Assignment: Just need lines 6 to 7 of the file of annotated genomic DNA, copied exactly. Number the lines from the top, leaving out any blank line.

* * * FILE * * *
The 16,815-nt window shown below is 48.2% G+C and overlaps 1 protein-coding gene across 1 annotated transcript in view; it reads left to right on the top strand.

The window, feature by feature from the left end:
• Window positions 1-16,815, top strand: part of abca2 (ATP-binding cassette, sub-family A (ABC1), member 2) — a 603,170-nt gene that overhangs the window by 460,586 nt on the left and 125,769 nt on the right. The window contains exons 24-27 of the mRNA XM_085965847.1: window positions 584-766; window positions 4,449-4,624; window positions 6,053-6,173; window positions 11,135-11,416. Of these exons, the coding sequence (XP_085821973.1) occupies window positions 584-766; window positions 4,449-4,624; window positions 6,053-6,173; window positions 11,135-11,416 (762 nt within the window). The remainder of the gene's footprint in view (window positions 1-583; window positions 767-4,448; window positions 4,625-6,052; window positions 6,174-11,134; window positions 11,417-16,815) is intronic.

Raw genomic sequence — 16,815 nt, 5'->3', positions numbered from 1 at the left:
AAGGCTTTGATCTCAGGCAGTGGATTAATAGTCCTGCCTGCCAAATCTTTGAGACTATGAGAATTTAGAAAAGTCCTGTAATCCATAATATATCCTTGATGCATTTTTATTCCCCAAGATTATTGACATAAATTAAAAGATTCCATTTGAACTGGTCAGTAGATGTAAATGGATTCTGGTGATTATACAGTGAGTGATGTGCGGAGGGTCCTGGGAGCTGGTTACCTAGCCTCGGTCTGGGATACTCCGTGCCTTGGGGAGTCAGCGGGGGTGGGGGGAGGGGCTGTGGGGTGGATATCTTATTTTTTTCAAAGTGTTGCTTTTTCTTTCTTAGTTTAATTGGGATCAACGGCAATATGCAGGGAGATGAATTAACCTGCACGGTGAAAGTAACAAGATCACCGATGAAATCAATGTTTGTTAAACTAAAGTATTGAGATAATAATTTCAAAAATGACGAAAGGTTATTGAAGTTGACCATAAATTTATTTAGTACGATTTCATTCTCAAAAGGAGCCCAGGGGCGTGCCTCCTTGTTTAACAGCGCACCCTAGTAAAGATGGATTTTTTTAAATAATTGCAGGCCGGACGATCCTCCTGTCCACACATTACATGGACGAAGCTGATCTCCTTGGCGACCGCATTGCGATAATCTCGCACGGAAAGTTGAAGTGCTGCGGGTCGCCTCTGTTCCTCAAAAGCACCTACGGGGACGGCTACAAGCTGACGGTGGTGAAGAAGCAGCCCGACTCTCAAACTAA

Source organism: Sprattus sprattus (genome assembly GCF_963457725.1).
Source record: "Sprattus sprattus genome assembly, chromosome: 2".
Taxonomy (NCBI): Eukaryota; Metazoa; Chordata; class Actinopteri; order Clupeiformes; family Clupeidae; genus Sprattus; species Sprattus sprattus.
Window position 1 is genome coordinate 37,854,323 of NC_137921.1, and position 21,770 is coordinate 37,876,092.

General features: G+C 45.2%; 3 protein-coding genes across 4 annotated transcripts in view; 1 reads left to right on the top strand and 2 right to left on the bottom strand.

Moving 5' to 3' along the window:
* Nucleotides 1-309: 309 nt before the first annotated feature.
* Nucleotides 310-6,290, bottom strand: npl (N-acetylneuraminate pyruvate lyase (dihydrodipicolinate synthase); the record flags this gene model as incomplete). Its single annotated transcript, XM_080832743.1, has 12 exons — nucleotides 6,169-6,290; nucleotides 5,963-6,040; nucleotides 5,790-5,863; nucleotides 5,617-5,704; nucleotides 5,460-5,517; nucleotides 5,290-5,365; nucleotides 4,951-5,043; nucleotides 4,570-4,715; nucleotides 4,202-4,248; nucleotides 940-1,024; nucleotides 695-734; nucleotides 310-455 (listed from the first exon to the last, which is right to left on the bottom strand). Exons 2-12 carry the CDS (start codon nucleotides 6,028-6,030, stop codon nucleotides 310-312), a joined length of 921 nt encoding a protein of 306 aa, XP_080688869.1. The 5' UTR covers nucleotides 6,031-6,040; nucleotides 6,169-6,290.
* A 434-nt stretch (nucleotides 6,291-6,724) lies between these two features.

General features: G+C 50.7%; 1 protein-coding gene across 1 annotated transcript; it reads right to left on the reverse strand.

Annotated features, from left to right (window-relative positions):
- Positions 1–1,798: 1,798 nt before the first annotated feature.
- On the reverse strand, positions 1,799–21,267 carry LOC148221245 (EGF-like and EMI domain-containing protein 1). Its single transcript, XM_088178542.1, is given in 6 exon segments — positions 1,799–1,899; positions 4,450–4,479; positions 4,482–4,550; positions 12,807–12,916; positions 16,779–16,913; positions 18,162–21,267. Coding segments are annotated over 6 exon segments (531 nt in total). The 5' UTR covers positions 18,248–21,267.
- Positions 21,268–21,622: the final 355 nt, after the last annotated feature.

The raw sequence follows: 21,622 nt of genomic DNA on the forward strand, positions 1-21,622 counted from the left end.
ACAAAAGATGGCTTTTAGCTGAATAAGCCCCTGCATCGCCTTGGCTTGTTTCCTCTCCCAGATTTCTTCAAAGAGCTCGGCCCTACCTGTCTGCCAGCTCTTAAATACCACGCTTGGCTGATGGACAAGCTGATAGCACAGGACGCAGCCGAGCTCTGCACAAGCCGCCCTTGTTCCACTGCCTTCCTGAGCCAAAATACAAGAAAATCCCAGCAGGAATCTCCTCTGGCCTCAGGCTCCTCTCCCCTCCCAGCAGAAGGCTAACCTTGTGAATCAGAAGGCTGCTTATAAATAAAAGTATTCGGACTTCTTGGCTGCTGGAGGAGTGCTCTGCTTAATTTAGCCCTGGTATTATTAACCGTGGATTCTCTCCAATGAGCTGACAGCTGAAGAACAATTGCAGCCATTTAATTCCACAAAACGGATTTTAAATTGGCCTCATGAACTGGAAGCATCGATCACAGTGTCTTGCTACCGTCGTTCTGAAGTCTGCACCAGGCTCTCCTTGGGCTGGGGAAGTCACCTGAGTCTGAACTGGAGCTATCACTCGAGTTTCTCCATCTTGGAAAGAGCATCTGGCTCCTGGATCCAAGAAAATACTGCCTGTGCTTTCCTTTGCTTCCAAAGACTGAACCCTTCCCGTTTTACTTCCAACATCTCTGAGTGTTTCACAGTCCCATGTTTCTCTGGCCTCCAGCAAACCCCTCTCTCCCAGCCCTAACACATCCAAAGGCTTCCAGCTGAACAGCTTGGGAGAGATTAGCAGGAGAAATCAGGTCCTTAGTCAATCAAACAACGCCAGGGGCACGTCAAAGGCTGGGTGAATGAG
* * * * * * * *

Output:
Source organism: Sprattus sprattus (genome assembly GCF_963457725.1).
Source record: "Sprattus sprattus genome assembly, chromosome: 2".